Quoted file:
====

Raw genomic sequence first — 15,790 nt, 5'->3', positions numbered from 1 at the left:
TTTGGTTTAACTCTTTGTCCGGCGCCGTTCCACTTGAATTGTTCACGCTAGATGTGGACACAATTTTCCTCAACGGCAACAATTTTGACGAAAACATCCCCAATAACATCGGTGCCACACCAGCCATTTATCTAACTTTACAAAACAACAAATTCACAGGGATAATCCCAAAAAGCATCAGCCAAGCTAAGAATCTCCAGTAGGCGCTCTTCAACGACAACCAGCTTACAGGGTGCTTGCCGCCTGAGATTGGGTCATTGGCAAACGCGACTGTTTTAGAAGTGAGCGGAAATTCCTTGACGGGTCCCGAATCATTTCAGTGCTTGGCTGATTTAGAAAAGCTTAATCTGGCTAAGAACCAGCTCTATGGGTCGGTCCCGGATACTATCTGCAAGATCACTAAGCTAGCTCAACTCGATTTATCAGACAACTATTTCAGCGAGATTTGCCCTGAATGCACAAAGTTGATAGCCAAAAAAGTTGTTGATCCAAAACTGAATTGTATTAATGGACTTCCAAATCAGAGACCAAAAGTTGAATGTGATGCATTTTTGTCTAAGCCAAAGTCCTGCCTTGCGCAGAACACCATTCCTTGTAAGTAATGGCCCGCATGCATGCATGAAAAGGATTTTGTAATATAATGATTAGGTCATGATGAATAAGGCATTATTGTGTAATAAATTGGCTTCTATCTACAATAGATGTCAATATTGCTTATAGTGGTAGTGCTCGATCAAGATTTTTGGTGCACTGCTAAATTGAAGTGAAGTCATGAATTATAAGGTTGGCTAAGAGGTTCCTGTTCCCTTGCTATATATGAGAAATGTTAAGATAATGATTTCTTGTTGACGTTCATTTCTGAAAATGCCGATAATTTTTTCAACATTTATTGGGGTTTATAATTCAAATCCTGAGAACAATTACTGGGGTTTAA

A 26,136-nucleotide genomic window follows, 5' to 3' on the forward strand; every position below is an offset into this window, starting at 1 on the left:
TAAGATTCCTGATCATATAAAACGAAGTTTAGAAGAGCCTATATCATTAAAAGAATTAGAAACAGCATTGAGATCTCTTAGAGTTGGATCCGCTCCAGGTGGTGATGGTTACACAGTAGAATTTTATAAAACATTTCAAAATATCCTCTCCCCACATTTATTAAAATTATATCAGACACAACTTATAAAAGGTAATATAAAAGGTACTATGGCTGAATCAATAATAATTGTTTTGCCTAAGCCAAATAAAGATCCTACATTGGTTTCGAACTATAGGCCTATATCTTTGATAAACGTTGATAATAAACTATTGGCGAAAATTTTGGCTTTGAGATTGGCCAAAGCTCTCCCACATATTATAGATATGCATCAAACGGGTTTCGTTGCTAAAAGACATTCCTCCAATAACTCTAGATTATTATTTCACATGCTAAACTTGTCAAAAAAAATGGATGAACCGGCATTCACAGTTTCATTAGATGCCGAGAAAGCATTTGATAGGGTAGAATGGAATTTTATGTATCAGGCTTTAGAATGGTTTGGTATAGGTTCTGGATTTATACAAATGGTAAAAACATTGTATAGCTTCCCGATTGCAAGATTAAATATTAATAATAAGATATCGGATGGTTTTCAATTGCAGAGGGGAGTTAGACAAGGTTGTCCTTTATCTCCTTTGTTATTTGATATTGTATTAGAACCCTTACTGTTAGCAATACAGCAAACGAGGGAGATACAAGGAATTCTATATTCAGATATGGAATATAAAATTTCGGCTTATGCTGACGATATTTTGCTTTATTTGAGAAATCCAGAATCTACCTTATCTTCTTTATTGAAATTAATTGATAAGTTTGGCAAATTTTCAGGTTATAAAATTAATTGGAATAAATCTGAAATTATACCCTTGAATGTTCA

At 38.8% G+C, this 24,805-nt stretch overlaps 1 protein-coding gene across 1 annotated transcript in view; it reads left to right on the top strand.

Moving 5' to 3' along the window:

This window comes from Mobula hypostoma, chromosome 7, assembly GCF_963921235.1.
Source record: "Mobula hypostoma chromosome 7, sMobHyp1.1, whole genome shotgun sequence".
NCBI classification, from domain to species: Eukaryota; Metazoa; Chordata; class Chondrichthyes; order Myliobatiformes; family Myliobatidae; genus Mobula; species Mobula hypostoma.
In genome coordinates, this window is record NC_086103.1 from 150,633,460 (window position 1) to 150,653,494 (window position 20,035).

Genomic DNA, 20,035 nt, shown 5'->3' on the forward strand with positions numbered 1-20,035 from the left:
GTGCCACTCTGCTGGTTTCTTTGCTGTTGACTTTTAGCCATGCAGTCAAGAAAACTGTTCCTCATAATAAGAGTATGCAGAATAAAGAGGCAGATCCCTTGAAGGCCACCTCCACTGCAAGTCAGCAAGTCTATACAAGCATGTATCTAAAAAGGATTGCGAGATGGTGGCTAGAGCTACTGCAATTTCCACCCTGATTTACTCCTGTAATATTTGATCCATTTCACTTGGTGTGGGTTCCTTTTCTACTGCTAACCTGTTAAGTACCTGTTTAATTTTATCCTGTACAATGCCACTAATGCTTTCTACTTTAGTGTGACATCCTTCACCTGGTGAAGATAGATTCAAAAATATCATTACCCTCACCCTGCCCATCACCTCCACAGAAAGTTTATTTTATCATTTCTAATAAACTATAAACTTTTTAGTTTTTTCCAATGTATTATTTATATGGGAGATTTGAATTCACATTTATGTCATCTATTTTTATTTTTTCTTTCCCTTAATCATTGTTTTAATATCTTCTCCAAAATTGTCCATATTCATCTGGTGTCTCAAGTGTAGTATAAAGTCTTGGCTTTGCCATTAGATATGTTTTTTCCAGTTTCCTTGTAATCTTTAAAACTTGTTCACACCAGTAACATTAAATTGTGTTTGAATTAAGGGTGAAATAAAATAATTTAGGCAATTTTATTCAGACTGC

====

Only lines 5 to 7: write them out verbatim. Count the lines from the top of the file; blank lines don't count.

At 38.8% G+C, this 24,805-nt stretch overlaps 1 protein-coding gene across 1 annotated transcript in view; it reads left to right on the top strand.

Moving 5' to 3' along the window:

This window comes from Mobula hypostoma, chromosome 7, assembly GCF_963921235.1.